"They are hyphenated records. Rose-hyphen-Cobb, Aaron-hyphen-Ruth, Ripken-hyphen-Gehrig," Sugar said. "They are all shooting for that Everest, and that's what Ripken did. He climbed Everest, and the Everest happened to be Lou Gehrig."

The record also hasn't taken a loftier place in history, Sugar said, because it was a mark of endurance, not performance. It is to be admired, but the 1998 home run race between Mark McGwire and Sammy Sosa is what truly captivated this generation's fans.

"[Baseball] sells home runs the way the NBA sells slam-dunks," Sugar said. "Cal Ripken stood for consistency, but I don't think anyone in this generation cares about consistency. They are looking for wham, bam, thank you, ma'ams."

Sugar said young sports fans accept steroids use in baseball and, for them, it doesn't sully the record-breaking accomplishments of McGwire or Barry Bonds.

"I don't think in the minds of young people it will be in any way tainted," he said. "I think this will just be the steroid era. There was the live-ball era, the dead-ball era and now there will be a steroid era."

So Ripken's achievements don't take on a higher sense of purpose because of the steroids controversy, according to Sugar.

Halberstam said comparing Ripken's record to the home run chase is "apples for oranges there. I don't want to make that connection."

Costas: genuine plus
But Costas sees Ripken's record as a direct - and refreshing - contrast to other celebrated baseball moments that seem less genuine.

"It wasn't just all the positives [Sept. 6, 1995] represented, but it stood then - and even more now as you look back - in contrast to the crassness, the hype, the commercial exploitation and the lack of authenticity. It stood in contrast to all of that, which I think made it more appealing."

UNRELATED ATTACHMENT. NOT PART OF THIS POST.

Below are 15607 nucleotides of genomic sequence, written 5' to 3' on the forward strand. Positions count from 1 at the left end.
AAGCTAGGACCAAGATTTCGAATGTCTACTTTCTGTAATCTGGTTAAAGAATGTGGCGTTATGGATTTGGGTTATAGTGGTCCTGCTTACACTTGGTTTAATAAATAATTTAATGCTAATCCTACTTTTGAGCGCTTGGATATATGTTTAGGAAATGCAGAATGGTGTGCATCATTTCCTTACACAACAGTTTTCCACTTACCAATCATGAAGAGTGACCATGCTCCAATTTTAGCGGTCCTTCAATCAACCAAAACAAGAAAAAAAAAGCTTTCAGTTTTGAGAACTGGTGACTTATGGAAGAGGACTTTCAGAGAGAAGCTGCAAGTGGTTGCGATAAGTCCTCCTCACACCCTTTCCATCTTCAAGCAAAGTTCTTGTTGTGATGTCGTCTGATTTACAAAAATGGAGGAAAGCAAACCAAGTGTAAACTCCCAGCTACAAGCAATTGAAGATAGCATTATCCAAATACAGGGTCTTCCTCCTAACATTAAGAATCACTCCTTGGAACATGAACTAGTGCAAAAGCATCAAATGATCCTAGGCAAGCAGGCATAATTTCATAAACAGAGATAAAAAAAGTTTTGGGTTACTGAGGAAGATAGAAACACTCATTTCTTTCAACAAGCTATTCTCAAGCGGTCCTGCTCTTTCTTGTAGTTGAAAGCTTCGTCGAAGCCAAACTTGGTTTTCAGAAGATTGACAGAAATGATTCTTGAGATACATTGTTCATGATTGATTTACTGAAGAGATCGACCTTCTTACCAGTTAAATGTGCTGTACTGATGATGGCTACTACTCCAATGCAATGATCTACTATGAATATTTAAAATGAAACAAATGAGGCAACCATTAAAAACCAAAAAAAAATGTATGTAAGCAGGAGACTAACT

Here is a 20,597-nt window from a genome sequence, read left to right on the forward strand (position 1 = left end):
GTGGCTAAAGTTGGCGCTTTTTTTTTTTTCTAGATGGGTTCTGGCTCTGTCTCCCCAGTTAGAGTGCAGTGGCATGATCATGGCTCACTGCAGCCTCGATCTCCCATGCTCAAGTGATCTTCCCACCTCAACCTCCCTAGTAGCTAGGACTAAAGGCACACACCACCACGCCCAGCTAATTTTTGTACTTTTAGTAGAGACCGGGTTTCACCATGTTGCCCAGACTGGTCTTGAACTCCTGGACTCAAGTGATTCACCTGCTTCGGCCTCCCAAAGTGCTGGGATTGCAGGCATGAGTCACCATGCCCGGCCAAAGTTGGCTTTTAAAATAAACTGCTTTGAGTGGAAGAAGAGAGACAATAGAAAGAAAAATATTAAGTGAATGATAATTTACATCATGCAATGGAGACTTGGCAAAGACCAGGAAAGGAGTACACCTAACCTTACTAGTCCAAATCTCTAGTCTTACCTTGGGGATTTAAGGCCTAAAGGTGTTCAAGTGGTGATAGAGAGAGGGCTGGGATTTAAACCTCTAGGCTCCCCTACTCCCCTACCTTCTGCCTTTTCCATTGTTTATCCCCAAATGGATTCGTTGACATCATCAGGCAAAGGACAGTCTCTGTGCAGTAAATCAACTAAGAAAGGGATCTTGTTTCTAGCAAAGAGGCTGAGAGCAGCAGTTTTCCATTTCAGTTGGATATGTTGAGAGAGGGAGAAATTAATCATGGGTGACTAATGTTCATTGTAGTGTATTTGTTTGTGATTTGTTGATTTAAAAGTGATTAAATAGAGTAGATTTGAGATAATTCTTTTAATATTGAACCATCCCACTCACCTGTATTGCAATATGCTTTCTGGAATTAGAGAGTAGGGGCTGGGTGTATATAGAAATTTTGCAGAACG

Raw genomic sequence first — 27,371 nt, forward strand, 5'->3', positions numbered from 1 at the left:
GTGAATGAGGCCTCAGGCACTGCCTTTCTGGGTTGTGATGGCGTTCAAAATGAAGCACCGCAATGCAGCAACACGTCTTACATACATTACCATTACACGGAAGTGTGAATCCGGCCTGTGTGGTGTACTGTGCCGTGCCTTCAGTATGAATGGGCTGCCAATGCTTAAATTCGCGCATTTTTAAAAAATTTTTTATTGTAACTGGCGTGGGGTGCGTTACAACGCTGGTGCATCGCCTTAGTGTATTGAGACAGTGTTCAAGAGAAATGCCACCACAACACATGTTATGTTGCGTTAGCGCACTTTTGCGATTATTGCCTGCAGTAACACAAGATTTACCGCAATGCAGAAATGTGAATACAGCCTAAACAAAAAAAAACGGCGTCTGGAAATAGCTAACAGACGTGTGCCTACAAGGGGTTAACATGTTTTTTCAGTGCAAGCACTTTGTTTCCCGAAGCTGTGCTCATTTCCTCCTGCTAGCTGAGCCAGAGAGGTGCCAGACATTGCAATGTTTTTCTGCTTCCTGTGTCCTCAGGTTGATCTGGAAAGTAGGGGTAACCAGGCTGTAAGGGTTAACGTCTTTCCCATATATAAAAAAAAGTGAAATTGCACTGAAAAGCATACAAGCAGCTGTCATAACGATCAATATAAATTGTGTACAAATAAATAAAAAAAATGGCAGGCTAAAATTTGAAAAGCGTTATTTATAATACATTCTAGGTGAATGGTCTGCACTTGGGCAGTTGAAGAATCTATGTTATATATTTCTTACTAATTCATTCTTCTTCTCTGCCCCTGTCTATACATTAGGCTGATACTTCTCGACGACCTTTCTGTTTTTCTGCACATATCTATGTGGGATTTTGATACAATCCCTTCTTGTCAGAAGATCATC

Plus, said Will, Ripken's is an unreachable milestone. The same can't confidently be said about the season home run record, which was eclipsed twice in three years.

"We saw [Roger] Maris' record not just broken but smashed. And then Bonds sails past McGwire, so the very idea of season hitting records looks less impressive," Will said. "No one is going to break Ripken's record. Ever.

"It's not happening again. That underscores how special it is."

Selig rates it high
Baseball commissioner Bud Selig said his sport is extremely resilient, and it's an overstatement to suggest any one person or event could "save it." Still, Selig believes Ripken's record-breaker was "a very critical night in our history and Cal did it with so much class and dignity.

"The night itself had so much significance," Selig said. "For historians who will review this, as people are always doing with baseball, the night of Sept. 6, 1995, cannot be underestimated. People can read what they want to read into it, but it can never be underestimated."

Ultimately, the significance of Ripken's streak comes down to interpretation, point of view. What it means now is left to the individual.

But that evening's magic will live on forever for some, serving as the brightest of lights in a game that has experienced significant darkness in the past dozen years.

"I think that a lot of people look back on those days and say, 'Boy what's happened to baseball?' Every day there is this and that and the other. We say it ourselves," said Ripken's wife, Kelly. "But I do think that people really still value that moment in time as something very special and unique.

"In light of that, people think, 'What happened to guys like that?' Well, they are still there. They are just kind of being overshadowed by other things."